ImCheck Therapeutics has raised a Series B round worth €48M to fund the development of first-in-class immunotherapies that treat cancer and autoimmune diseases by targeting a rare type of immune cells called a gamma delta T-cell.
ImCheck Therapeutics’ Series B round was led by Pfizer Ventures — the venture capital arm of the big pharma Pfizer — and the French investment bank Bpifrance. Other investors joining up included the German VC firm Wellington Partners, as well as Agent Capital and Alexandria Venture, two VCs based in the US.
ImCheck will use the money to fund the first phase I trial for its lead antibody immunotherapy for the treatment of various kinds of solid and liquid tumors. The trial is expected to begin in 2020. Part of the money will also let the French biotech add new antibody drugs with undisclosed indications to its pipeline.
ImCheck’s drugs target cell surface proteins called butyrophilins, which stimulate immune cells. The company’s lead drug activates a butyrophilin called BTN3A, which in turn supercharges gamma delta T-cells to kill cancer cells. Another antibody developed by ImCheck, currently in the preclinical stage, blocks the same protein to restrain the same cells in autoimmune diseases. The company has not yet disclosed which specific conditions it is targeting with these drugs.
Gamma delta T-cells are the targets of several companies in Europe treating cancer. This is for a number of reasons, including their ability to attack pathogens more quickly than other T-cells, and their ability to recognize a wider range of tumor cells than other immune T-cells. For example, the UK company Adaptate Biotherapeutics and the Dutch company Lava Therapeutics are both developing drugs that boost the activity of gamma delta T-cells in cancer.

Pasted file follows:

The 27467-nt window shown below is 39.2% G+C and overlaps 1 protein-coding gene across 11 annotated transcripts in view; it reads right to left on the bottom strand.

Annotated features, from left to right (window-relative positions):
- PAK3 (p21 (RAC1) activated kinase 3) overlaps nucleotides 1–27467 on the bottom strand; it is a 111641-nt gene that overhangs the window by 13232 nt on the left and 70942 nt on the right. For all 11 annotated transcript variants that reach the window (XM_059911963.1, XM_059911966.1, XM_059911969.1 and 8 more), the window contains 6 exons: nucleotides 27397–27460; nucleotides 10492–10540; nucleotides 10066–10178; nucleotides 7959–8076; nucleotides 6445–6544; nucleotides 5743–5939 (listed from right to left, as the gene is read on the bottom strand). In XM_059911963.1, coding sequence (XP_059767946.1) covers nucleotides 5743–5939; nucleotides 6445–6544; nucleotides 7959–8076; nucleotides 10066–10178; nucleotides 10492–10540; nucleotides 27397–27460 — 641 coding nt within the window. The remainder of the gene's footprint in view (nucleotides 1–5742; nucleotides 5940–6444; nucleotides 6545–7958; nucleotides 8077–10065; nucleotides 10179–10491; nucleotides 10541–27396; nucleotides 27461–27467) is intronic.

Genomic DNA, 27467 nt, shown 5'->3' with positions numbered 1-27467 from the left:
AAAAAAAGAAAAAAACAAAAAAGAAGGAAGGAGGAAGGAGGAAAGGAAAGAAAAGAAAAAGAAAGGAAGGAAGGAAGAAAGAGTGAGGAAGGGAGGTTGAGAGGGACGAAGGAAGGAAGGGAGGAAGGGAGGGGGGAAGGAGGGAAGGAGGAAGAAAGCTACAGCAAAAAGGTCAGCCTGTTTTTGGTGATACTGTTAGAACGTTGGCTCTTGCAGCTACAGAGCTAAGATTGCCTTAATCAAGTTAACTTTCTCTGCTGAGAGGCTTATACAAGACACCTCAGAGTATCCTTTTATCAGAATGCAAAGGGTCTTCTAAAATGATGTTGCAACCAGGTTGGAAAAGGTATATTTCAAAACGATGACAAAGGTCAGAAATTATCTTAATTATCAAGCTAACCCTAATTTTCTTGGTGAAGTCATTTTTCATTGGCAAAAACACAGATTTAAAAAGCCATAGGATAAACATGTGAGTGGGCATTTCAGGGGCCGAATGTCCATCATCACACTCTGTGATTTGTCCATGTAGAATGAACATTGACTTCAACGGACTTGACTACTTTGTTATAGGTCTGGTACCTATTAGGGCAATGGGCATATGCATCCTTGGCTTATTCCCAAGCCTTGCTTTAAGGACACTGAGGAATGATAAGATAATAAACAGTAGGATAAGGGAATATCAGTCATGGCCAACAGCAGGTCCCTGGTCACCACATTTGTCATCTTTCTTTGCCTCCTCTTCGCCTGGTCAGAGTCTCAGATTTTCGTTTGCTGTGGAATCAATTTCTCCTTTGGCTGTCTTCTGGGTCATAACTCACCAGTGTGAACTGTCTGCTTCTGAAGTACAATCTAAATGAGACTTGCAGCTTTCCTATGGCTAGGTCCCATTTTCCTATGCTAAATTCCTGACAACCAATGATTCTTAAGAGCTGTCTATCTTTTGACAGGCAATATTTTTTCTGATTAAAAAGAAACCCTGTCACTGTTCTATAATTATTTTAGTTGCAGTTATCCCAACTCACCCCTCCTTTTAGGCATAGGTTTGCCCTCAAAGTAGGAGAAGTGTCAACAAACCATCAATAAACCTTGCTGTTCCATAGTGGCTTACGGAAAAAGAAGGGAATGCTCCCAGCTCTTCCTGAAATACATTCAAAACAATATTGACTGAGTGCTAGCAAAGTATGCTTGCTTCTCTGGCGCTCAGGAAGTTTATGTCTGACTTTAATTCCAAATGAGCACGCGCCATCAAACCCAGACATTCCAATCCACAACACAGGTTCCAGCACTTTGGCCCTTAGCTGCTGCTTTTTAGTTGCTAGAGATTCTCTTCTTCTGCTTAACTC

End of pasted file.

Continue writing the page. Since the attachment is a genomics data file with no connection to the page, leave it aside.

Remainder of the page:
Other companies are even genetically modifying gamma delta T-cells to seek and destroy cancer cells as cell immunotherapies. Examples include the Dutch company Gadeta and the UK biotechs GammaDelta Therapeutics and TC Biopharm.
According to Pierre d’Epenoux, the CEO of ImCheck, the company’s drugs are the only ones to target butyrophilins, which might allow new drug options in patients that don’t respond to one type of immunotherapy.
ImCheck’s CMO, Paul Frohna, told me that one challenge for companies targeting gamma delta T-cells is that relatively little is known about them compared with the more common type of T-cells known as alpha beta T-cells. This makes it harder to develop novel treatments based on these cells at the moment.
A broader challenge to overcome for companies developing new cancer immunotherapies is that many competing treatments are available. Checkpoint inhibitors, drugs that stop tumors evading immune cells, are examples of treatments that have changed the game for the field, leading many biotechs to use these drugs in developing combination therapies.
Images from Shutterstock and Jean Marie Huron for ImCheck Therapeutics